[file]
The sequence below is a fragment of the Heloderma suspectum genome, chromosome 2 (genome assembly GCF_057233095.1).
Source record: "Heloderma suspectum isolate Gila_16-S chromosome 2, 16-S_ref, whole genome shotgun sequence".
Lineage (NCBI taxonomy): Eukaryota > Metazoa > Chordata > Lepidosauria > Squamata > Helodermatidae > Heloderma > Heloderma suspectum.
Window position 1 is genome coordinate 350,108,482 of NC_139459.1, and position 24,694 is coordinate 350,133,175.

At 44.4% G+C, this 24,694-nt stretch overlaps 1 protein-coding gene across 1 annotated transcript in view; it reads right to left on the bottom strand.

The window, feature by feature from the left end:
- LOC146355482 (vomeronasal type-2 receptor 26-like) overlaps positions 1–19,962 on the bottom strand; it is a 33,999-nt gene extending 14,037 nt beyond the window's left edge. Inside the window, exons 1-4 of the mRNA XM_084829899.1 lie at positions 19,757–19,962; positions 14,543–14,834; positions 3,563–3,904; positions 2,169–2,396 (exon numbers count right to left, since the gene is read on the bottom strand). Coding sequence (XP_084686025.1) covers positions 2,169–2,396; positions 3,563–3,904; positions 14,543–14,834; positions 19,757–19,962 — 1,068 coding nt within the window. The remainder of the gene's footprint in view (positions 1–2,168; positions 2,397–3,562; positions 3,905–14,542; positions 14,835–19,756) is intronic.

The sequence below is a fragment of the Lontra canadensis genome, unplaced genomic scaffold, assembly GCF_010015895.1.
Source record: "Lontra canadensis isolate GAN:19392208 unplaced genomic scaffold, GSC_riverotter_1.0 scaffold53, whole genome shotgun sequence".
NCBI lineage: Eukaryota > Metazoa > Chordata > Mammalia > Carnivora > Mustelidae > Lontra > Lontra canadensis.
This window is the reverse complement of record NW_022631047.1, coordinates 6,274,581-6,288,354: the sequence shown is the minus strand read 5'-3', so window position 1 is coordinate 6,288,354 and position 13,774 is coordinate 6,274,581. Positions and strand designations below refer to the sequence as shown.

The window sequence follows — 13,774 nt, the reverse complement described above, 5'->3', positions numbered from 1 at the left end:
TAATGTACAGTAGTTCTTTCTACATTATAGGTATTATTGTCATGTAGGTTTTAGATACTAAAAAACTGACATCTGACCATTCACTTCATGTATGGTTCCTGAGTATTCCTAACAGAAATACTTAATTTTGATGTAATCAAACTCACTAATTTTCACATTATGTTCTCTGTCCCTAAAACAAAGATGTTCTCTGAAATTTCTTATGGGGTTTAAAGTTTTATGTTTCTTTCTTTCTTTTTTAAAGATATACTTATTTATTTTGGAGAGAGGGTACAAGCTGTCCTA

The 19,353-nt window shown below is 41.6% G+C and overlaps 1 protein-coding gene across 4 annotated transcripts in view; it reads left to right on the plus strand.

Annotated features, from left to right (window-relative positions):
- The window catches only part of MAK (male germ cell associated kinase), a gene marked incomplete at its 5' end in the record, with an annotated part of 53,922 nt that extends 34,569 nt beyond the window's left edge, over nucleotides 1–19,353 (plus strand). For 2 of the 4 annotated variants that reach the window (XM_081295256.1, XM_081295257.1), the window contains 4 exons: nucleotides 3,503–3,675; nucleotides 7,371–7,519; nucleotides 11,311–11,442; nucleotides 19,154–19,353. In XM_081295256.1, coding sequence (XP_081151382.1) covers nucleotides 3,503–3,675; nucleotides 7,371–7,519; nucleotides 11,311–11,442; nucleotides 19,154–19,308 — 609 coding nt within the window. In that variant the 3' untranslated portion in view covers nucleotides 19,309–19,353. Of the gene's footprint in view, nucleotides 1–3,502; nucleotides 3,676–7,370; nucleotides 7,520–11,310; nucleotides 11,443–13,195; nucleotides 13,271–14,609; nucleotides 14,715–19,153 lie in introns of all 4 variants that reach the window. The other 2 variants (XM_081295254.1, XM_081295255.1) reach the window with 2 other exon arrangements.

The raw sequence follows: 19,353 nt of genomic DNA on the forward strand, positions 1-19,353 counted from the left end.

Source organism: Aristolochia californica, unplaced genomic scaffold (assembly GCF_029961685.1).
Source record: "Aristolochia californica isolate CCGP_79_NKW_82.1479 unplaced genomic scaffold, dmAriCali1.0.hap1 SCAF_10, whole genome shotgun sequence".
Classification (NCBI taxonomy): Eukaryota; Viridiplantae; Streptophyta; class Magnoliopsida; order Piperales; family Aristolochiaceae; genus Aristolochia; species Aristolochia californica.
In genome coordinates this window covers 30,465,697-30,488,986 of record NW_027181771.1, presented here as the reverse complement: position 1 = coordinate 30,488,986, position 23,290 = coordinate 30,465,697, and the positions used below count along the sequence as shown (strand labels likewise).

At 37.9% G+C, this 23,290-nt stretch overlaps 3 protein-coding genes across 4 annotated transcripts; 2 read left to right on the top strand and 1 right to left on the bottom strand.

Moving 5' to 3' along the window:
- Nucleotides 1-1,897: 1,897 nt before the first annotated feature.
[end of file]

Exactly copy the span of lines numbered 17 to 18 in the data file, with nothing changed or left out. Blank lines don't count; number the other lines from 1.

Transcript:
The raw sequence follows: 19,353 nt of genomic DNA on the forward strand, positions 1-19,353 counted from the left end.

Source organism: Aristolochia californica, unplaced genomic scaffold (assembly GCF_029961685.1).